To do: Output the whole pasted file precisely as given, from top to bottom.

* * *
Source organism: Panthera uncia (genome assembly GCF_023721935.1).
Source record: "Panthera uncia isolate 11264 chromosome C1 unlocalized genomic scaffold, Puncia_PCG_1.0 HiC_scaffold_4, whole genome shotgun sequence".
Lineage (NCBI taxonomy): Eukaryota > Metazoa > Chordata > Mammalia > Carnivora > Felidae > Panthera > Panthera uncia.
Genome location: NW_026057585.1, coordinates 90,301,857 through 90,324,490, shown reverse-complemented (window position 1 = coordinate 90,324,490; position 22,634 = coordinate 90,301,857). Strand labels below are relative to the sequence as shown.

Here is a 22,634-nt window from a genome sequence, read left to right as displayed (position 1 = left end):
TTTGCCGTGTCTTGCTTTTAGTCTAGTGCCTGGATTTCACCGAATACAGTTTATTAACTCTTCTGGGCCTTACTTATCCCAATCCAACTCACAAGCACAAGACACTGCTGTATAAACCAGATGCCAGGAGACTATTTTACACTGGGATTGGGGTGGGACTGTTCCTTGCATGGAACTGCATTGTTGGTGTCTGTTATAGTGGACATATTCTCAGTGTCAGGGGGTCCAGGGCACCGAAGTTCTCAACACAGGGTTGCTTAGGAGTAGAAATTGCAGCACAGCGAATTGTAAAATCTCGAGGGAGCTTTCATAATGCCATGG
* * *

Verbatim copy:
Source organism: Panthera uncia (genome assembly GCF_023721935.1).
Source record: "Panthera uncia isolate 11264 chromosome C1 unlocalized genomic scaffold, Puncia_PCG_1.0 HiC_scaffold_4, whole genome shotgun sequence".
Lineage (NCBI taxonomy): Eukaryota > Metazoa > Chordata > Mammalia > Carnivora > Felidae > Panthera > Panthera uncia.
Genome location: NW_026057585.1, coordinates 90,301,857 through 90,324,490, shown reverse-complemented (window position 1 = coordinate 90,324,490; position 22,634 = coordinate 90,301,857). Strand labels below are relative to the sequence as shown.

Here is a 22,634-nt window from a genome sequence, read left to right as displayed (position 1 = left end):
TTTGCCGTGTCTTGCTTTTAGTCTAGTGCCTGGATTTCACCGAATACAGTTTATTAACTCTTCTGGGCCTTACTTATCCCAATCCAACTCACAAGCACAAGACACTGCTGTATAAACCAGATGCCAGGAGACTATTTTACACTGGGATTGGGGTGGGACTGTTCCTTGCATGGAACTGCATTGTTGGTGTCTGTTATAGTGGACATATTCTCAGTGTCAGGGGGTCCAGGGCACCGAAGTTCTCAACACAGGGTTGCTTAGGAGTAGAAATTGCAGCACAGCGAATTGTAAAATCTCGAGGGAGCTTTCATAATGCCATGG